Published: April 24, 2020
It’s hard to believe that for most of us, it’s been a little over one month in quarantine! The kids are home and you’ve been trying to get some much needed work accomplished. We get it — juggling those two things effectively can be…difficult to say the least. But pat yourselves on the back! You’ve been doing great keeping them busy while staying on top of your work. Your kids are truly lucky to have you!
That said, we thought we’d put together a trio of fun science experiments that can be adapted for kids of all ages to help you keep them engaged and learning! We’ve chosen experiments that can be accomplished with some basic household items that many of us will likely already have laying around. Try any or all of these with your kids and let us know how it goes by leaving a comment below!
Experiment #1: Sink or Swim
The main question this experiment is seeking to answer is whether or not different household objects will float or sink when dropped into three different liquids. Specifically, you’ll need three clear glasses, corn syrup, vegetable oil, tap water and several small objects such as a paper clip, raisins, pebbles, and a ball of paper.
First, fill each glass 1/2 to 2/3 of the way with a different liquid. Have your kids write down or tell you what they think might happen when they drop the different objects into the three different liquids — will the items sink or float? Why?
Next, starting with the raisins, have your kids gently drop one in each of the three liquids. Have them write down what happens to the raisin in the water, oil and corn syrup. Take out the raisins and repeat the process with each of the items you’ve gathered.
Once this process has been repeated with all of the items, have your kids look back at their predictions. Were they correct? Did the objects sink or float when they expected them to or were they surprised by the results? Why do they think they got the results that they did?
Now it’s time for a discussion. Depending on the age of your kids, you can either talk to them about how density affects an objects ability to sink or float. Alternatively, if your kids are a little older, this is a perfect way to have them do some research on density! Have them create a short presentation and ask them to come and tell you the answers once they’re done.
If they are interested in this topic, you can do some things to extend the experiment. For example, if you add some food dye to the water, you can then have your kids pour all three of the liquids into one empty container. Let the liquids settle and have them describe to you what has happened — how did these liquids separate from one another? Why has this happened?
Experiment #2: Wingardium Leviosa
Ever wish you could wave a “magic” wand and make things float like they do in Harry Potter? Well, maybe you haven’t but your kids probably have! With this very simple demonstration, they will be able to do just that (only it’s not magic, it’s all thanks to the power of static electricity)! For this experiment you’ll need to get a plastic rod, a cloth, and a light plastic bag.
Begin by having your kids rub the plastic rub with the cloth for 40 to 60 seconds. Next, flatten the plastic bag and rub it with the cloth for 40-60 seconds as well. Release the plastic bag in the air and have your kids wave the plastic rod underneath the bag. Voila! If done correctly your plastic bag should levitate as you hold the rod underneath it.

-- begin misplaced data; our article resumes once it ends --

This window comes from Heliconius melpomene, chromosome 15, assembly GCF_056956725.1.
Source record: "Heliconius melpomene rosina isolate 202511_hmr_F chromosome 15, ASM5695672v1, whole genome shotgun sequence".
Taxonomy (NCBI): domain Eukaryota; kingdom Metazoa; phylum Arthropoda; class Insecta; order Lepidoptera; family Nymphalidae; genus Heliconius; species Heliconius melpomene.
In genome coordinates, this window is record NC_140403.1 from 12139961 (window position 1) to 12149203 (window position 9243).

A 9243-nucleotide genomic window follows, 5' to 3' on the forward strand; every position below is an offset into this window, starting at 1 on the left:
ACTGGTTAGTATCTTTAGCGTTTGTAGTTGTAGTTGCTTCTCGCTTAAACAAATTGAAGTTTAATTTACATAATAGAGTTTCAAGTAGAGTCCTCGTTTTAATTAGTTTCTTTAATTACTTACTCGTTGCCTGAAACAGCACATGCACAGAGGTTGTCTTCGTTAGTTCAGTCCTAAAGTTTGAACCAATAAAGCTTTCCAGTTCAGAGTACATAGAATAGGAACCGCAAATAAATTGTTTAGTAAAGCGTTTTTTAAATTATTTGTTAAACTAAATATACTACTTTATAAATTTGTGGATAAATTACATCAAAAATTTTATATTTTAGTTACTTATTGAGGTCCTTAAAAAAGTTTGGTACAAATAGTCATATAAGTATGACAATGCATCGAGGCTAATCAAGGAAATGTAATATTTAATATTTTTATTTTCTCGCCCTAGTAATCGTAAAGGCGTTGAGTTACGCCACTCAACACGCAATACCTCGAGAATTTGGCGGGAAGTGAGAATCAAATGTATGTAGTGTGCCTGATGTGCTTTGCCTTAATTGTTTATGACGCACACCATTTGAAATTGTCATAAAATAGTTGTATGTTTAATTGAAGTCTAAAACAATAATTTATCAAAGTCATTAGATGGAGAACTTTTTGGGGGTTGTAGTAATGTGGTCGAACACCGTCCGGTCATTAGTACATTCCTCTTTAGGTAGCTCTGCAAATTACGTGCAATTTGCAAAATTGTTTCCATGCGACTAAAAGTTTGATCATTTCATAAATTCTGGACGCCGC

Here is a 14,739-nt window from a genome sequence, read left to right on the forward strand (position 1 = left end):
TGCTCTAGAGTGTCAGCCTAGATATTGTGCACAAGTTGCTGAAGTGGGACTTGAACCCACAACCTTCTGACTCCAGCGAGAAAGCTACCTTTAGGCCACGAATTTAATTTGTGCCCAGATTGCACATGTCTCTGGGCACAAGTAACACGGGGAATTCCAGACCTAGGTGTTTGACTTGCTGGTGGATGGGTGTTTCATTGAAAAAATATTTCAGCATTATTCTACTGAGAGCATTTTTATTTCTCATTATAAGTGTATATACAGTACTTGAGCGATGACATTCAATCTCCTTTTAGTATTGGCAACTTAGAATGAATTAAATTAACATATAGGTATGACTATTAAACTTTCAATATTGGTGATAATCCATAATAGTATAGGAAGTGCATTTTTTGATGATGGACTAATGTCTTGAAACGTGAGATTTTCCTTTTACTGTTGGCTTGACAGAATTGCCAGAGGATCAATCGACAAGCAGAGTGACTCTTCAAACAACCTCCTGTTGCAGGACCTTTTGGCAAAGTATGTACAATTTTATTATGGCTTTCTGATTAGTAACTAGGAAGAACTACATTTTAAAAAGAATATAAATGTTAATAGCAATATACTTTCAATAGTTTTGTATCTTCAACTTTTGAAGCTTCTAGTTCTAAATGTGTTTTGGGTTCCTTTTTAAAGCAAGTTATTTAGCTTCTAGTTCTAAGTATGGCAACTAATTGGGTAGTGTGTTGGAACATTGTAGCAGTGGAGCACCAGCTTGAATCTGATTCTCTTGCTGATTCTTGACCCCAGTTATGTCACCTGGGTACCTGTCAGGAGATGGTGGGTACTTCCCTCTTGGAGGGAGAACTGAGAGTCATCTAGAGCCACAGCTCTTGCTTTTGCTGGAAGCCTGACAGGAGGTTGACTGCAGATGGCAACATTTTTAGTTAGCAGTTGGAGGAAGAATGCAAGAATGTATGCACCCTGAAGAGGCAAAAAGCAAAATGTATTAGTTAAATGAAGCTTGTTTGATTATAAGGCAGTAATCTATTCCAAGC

Again, depending on the age of your kids, you can either explain to them the basics of static electricity or have them do some research to answer the question of why and how this happens.
Experiment #3: Slipping and Sliding
Have your kids ever wondered why they can slide across your hardwood or kitchen tile in socks but not barefoot? The answer is friction! There are plenty of fun experiments to demonstrate the forces of friction but this one is our favourite.
In order to get started, you’ll need 4 to 6 pieces of cardboard (preferably cut from the same box) about 12 inches long and 6 inches wide, your kid’s favourite Hot Wheels car, a marker, and various items to create the surfaces on the different lengths of track. When creating the surfaces of your tracks, you can have your kids get creative by finding the various items themselves or you can provide them instead.
Once you’ve chosen your track surface material, take 3 to 5 of your pieces of cardboard and start assembling with your kids. For example, one of the tracks could have sandpaper glued to the surface, another could have bits of ribbon or fabric, while another could be brushed with dish soap. Again, be creative here! The point is to create several tracks with different surfaces so that the forces of friction are different when your toy car rolls over them.
At this point, you should still have 1 to 2 plain pieces of cardboard leftover. Use this to build a ramp for the car to travel down. Once this is complete, start by having your kids write down, draw or describe which of the surfaces they think the car will travel the furthest on. Take one of your tracks and place it at the bottom of your ramp so that the car will travel down the ramp and across the track. Your kids can experiment with each of the tracks and record how far the car travels across each of them by marking the distance with the marker and recording the length with a ruler or measuring tape. Next, have them write down these results on a piece of paper (or simply record them yourself).
Once they’ve had their fun, ask them if the results lined up with their predictions. Did the results surprise them at all? Extend this experiment by doing some research on friction. Is there anyway to alter the toy car to make it go further? Would any other objects travel further than the car did? Have your kids do some experimenting on their own to see if they can solve these questions!